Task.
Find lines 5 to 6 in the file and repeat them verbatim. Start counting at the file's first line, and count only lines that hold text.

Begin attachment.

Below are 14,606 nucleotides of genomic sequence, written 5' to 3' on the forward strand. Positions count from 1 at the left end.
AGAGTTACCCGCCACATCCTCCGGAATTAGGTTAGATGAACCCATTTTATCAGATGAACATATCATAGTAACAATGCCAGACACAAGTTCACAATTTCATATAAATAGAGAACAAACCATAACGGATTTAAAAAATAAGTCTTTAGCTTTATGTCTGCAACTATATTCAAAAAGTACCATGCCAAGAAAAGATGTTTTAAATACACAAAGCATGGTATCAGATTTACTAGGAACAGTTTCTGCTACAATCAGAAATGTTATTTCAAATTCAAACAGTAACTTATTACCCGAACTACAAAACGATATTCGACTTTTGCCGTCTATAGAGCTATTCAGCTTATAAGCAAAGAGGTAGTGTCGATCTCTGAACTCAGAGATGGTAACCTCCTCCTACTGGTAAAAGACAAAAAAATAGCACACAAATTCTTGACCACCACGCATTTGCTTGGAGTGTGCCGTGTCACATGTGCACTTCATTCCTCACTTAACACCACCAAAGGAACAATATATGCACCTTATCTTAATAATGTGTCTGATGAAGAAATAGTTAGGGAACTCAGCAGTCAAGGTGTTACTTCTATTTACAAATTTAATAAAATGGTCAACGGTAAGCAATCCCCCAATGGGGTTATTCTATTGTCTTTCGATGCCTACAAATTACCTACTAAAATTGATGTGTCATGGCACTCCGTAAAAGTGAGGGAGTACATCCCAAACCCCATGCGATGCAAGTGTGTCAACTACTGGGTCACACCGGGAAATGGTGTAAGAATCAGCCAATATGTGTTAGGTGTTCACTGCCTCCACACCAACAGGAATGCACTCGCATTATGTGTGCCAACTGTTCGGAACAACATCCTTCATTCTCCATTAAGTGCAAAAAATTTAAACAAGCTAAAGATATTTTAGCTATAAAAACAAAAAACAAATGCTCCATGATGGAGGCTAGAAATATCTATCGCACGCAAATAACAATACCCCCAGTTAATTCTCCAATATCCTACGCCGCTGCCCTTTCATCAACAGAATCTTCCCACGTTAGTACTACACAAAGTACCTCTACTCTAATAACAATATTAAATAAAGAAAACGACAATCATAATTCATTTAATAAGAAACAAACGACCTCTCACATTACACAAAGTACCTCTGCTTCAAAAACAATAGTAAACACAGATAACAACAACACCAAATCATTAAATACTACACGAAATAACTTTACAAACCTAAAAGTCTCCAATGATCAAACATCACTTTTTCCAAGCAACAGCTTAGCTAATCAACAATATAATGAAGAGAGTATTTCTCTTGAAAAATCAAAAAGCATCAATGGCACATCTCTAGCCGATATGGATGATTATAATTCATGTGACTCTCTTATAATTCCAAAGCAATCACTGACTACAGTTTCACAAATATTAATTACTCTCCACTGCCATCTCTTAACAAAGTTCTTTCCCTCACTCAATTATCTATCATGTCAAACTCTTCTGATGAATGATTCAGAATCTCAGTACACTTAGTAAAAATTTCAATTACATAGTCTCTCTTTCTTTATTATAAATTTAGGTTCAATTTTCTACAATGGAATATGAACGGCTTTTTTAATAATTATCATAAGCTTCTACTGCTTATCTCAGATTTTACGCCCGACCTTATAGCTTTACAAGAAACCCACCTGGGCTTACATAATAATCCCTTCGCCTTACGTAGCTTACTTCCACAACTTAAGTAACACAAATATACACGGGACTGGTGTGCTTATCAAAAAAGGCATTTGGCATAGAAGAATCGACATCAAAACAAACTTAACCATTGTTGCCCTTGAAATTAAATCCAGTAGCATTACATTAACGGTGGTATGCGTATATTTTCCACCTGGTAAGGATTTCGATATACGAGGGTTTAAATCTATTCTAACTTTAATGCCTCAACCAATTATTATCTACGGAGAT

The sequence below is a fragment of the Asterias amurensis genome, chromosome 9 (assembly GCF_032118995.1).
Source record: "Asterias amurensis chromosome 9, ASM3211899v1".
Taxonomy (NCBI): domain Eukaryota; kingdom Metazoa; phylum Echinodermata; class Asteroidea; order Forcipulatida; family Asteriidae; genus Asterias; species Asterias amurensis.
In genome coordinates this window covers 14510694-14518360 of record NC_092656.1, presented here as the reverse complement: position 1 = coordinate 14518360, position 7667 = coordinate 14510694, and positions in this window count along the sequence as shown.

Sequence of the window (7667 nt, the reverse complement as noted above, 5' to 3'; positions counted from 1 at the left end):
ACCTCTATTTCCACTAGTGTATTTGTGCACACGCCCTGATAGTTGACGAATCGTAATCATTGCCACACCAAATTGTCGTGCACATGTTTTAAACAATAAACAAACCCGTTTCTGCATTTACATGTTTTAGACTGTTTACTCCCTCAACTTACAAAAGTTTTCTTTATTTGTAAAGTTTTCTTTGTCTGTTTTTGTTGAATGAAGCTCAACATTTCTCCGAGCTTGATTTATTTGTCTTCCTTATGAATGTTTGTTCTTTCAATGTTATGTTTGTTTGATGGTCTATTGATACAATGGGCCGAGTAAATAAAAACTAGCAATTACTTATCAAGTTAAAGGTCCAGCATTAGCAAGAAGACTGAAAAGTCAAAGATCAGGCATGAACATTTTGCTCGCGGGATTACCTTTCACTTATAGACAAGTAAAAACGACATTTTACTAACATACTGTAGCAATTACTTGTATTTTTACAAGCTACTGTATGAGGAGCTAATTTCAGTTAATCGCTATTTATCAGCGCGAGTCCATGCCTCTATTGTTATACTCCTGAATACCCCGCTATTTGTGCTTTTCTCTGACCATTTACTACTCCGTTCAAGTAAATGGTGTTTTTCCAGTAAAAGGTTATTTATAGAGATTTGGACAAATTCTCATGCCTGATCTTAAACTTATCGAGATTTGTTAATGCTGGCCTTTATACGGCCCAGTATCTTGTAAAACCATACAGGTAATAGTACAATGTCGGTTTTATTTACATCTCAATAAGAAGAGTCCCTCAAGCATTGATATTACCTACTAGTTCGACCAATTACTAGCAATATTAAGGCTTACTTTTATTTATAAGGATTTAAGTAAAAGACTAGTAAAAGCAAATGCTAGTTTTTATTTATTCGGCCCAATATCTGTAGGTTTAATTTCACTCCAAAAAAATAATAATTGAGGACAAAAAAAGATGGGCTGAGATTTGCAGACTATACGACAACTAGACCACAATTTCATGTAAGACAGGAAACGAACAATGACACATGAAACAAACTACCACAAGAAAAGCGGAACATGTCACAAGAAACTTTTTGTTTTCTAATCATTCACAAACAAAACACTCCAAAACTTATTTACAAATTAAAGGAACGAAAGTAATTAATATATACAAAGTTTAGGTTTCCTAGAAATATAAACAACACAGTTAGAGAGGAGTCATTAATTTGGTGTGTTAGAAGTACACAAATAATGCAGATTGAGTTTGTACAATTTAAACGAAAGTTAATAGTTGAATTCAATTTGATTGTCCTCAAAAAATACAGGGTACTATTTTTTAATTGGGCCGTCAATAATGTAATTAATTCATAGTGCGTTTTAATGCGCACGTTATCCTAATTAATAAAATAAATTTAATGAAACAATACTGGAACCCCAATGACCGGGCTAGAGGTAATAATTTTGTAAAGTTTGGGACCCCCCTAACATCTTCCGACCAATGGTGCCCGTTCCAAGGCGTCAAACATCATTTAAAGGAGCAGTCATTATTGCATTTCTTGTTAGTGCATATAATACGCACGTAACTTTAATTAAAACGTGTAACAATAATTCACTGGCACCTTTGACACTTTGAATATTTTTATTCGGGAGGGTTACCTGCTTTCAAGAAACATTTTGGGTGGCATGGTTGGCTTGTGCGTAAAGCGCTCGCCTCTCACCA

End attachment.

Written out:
Taxonomy (NCBI): domain Eukaryota; kingdom Metazoa; phylum Echinodermata; class Asteroidea; order Forcipulatida; family Asteriidae; genus Asterias; species Asterias amurensis.
In genome coordinates this window covers 14510694-14518360 of record NC_092656.1, presented here as the reverse complement: position 1 = coordinate 14518360, position 7667 = coordinate 14510694, and positions in this window count along the sequence as shown.